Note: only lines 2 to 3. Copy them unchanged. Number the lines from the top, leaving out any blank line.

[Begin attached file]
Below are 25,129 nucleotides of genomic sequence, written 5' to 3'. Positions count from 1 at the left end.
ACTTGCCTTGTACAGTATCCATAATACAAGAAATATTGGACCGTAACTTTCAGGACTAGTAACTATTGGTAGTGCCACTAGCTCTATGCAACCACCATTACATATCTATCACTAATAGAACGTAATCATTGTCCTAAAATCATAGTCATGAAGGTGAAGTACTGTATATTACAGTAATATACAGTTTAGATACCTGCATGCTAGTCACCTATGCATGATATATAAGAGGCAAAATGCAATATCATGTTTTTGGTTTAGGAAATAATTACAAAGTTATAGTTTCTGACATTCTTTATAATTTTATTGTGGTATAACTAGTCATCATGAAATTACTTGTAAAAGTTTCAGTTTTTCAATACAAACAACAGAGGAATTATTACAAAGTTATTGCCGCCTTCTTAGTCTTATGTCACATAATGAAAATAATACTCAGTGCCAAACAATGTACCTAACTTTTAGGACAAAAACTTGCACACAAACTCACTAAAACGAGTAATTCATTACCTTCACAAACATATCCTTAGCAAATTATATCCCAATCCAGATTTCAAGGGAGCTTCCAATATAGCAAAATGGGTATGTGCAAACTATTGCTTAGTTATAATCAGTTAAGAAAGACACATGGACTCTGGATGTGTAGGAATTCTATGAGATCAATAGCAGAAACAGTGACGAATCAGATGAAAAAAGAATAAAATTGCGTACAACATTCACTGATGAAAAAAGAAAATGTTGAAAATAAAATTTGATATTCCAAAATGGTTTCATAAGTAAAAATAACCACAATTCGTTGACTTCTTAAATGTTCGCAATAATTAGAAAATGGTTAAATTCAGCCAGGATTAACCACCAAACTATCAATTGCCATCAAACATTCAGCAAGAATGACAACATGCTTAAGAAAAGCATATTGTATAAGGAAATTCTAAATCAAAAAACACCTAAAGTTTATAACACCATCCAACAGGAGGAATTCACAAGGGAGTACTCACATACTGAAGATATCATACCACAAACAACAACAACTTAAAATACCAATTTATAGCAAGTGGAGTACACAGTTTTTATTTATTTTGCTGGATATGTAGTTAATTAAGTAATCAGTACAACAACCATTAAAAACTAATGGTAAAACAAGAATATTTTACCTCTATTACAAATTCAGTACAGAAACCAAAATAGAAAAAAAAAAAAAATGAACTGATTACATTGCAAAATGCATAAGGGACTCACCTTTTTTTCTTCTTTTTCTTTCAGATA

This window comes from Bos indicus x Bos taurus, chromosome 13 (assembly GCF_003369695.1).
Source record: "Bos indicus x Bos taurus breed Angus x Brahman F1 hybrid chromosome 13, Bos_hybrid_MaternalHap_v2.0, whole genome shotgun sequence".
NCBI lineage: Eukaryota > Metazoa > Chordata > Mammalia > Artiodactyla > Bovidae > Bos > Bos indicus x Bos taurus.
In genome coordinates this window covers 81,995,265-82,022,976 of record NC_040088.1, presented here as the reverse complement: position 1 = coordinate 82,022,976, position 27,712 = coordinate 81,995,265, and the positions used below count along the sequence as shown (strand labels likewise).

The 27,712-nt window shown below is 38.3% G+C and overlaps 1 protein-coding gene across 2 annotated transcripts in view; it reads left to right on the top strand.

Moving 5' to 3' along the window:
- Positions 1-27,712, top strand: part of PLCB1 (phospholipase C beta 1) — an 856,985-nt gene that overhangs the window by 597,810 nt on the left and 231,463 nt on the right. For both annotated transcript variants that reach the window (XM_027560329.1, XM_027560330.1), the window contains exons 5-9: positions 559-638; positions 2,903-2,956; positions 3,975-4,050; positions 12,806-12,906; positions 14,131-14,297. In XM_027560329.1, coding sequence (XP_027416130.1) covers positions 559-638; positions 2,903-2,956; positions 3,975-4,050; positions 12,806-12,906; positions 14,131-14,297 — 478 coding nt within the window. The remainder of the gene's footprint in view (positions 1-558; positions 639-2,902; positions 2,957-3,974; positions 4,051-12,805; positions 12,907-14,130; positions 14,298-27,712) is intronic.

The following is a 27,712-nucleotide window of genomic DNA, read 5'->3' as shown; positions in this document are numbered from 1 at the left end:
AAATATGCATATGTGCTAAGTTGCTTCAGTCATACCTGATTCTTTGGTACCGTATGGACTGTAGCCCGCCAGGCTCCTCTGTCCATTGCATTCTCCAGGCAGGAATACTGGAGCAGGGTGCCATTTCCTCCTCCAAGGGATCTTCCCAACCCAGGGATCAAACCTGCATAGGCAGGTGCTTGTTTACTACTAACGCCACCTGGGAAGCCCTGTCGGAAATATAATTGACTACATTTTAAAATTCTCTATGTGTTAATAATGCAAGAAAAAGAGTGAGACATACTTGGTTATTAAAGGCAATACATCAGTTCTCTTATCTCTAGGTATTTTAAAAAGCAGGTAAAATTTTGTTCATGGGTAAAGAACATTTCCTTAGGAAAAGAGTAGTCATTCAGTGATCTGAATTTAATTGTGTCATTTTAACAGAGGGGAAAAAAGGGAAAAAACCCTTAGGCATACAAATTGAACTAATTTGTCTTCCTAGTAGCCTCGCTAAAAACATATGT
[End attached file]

ACTTGCCTTGTACAGTATCCATAATACAAGAAATATTGGACCGTAACTTTCAGGACTAGTAACTATTGGTAGTGCCACTAGCTCTATGCAACCACCATTACATATCTATCACTAATAGAACGTAATCATTGTCCTAAAATCATAGTCATGAAGGTGAAGTACTGTATATTACAGTAATATACAGTTTAGATACCTGCATGCTAGTCACCTATGCATGATATATAAGAGGCAAAATGCAATATCATGTTTTTGGTTTAGGAAATAATTACAAAGTTATAGTTTCTGACATTCTTTATAATTTTATTGTGGTATAACTAGTCATCATGAAATTACTTGTAAAAGTTTCAGTTTTTCAATACAAACAACAGAGGAATTATTACAAAGTTATTGCCGCCTTCTTAGTCTTATGTCACATAATGAAAATAATACTCAGTGCCAAACAATGTACCTAACTTTTAGGACAAAAACTTGCACACAAACTCACTAAAACGAGTAATTCATTACCTTCACAAACATATCCTTAGCAAATTATATCCCAATCCAGATTTCAAGGGAGCTTCCAATATAGCAAAATGGGTATGTGCAAACTATTGCTTAGTTATAATCAGTTAAGAAAGACACATGGACTCTGGATGTGTAGGAATTCTATGAGATCAATAGCAGAAACAGTGACGAATCAGATGAAAAAAGAATAAAATTGCGTACAACATTCACTGATGAAAAAAGAAAATGTTGAAAATAAAATTTGATATTCCAAAATGGTTTCATAAGTAAAAATAACCACAATTCGTTGACTTCTTAAATGTTCGCAATAATTAGAAAATGGTTAAATTCAGCCAGGATTAACCACCAAACTATCAATTGCCATCAAACATTCAGCAAGAATGACAACATGCTTAAGAAAAGCATATTGTATAAGGAAATTCTAAATCAAAAAACACCTAAAGTTTATAACACCATCCAACAGGAGGAATTCACAAGGGAGTACTCACATACTGAAGATATCATACCACAAACAACAACAACTTAAAATACCAATTTATAGCAAGTGGAGTACACAGTTTTTATTTATTTTGCTGGATATGTAGTTAATTAAGTAATCAGTACAACAACCATTAAAAACTAATGGTAAAACAAGAATATTTTACCTCTATTACAAATTCAGTACAGAAACCAAAATAGAAAAAAAAAAAAAATGAACTGATTACATTGCAAAATGCATAAGGGACTCACCTTTTTTTCTTCTTTTTCTTTCAGATA

This window comes from Bos indicus x Bos taurus, chromosome 13 (assembly GCF_003369695.1).